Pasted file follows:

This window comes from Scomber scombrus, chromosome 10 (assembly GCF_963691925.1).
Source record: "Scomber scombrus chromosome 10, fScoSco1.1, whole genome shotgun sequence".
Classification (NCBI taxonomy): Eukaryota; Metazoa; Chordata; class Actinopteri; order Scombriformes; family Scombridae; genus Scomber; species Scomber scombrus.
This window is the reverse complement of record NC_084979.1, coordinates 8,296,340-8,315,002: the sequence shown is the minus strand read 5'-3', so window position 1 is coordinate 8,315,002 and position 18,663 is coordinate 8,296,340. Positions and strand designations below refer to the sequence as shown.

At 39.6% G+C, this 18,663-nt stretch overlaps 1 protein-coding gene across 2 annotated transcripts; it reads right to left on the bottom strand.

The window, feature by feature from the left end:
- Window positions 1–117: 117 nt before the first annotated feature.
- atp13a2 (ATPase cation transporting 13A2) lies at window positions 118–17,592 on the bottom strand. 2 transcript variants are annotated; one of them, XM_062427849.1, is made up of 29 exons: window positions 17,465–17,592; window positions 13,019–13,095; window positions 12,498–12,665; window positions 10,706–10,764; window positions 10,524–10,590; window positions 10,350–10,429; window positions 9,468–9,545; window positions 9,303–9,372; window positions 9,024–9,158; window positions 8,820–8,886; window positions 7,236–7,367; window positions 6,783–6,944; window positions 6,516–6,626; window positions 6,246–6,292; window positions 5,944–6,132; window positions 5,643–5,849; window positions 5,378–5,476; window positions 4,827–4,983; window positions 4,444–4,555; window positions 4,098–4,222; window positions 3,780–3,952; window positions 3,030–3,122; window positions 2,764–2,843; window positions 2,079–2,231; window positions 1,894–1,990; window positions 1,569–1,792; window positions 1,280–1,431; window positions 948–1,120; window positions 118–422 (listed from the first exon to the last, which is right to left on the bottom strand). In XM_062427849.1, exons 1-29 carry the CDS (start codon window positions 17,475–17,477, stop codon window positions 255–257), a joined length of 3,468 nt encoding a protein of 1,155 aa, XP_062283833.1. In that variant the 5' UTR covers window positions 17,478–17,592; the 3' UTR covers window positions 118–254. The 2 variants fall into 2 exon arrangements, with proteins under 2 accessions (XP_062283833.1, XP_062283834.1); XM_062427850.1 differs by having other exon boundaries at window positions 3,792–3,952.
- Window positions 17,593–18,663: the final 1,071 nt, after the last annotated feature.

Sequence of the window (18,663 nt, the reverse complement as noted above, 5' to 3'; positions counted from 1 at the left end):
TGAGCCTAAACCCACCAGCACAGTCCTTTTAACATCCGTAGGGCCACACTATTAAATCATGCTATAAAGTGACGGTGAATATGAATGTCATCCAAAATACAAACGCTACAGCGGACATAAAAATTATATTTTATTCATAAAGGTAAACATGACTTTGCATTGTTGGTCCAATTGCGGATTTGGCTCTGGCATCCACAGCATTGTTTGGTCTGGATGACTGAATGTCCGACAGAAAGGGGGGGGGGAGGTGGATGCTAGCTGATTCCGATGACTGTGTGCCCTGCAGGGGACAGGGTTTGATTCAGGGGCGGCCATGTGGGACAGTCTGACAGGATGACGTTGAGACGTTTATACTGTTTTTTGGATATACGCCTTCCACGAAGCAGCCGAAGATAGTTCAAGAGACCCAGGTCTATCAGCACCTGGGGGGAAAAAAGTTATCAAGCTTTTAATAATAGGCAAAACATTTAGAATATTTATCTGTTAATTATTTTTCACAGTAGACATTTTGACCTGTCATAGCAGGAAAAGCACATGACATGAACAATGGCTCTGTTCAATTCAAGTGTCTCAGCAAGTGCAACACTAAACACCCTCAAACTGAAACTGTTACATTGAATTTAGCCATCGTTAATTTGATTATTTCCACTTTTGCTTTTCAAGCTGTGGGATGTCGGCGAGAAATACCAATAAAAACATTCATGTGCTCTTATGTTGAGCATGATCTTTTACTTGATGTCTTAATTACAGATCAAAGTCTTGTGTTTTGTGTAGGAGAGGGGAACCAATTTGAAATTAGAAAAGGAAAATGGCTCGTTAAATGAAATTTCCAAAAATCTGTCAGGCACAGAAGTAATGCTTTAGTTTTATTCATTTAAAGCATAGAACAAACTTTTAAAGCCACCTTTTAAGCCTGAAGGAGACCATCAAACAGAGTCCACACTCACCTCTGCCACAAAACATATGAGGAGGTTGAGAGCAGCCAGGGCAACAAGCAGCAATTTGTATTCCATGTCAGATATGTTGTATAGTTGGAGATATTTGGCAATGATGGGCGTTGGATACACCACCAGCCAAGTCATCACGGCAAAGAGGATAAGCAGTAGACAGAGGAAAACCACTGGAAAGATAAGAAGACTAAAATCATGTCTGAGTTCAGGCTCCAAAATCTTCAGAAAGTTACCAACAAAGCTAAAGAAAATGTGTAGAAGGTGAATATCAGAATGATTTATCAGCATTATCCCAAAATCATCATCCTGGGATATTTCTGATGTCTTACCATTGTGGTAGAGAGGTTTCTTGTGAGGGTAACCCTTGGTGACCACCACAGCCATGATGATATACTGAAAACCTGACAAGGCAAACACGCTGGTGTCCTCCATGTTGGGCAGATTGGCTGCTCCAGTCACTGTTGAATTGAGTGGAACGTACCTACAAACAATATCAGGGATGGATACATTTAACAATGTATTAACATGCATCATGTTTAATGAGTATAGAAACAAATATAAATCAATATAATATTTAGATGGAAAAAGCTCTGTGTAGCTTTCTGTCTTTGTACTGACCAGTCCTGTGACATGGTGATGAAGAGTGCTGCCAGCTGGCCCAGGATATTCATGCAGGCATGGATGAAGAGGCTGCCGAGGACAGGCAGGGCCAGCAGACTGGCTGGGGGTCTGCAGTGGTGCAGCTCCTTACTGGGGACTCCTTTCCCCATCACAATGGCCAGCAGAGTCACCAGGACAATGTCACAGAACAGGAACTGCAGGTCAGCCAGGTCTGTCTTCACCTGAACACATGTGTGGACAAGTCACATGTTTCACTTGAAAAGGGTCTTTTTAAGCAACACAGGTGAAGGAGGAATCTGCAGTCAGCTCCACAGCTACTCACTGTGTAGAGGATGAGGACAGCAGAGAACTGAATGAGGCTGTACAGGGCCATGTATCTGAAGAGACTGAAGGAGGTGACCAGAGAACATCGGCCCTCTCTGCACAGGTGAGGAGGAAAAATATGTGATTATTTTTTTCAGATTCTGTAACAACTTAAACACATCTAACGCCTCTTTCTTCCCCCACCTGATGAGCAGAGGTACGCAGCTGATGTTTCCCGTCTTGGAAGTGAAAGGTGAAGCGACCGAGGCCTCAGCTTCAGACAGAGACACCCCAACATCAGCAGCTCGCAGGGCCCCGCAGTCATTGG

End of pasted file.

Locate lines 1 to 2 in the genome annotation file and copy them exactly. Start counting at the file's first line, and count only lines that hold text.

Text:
This window comes from Scomber scombrus, chromosome 10 (assembly GCF_963691925.1).
Source record: "Scomber scombrus chromosome 10, fScoSco1.1, whole genome shotgun sequence".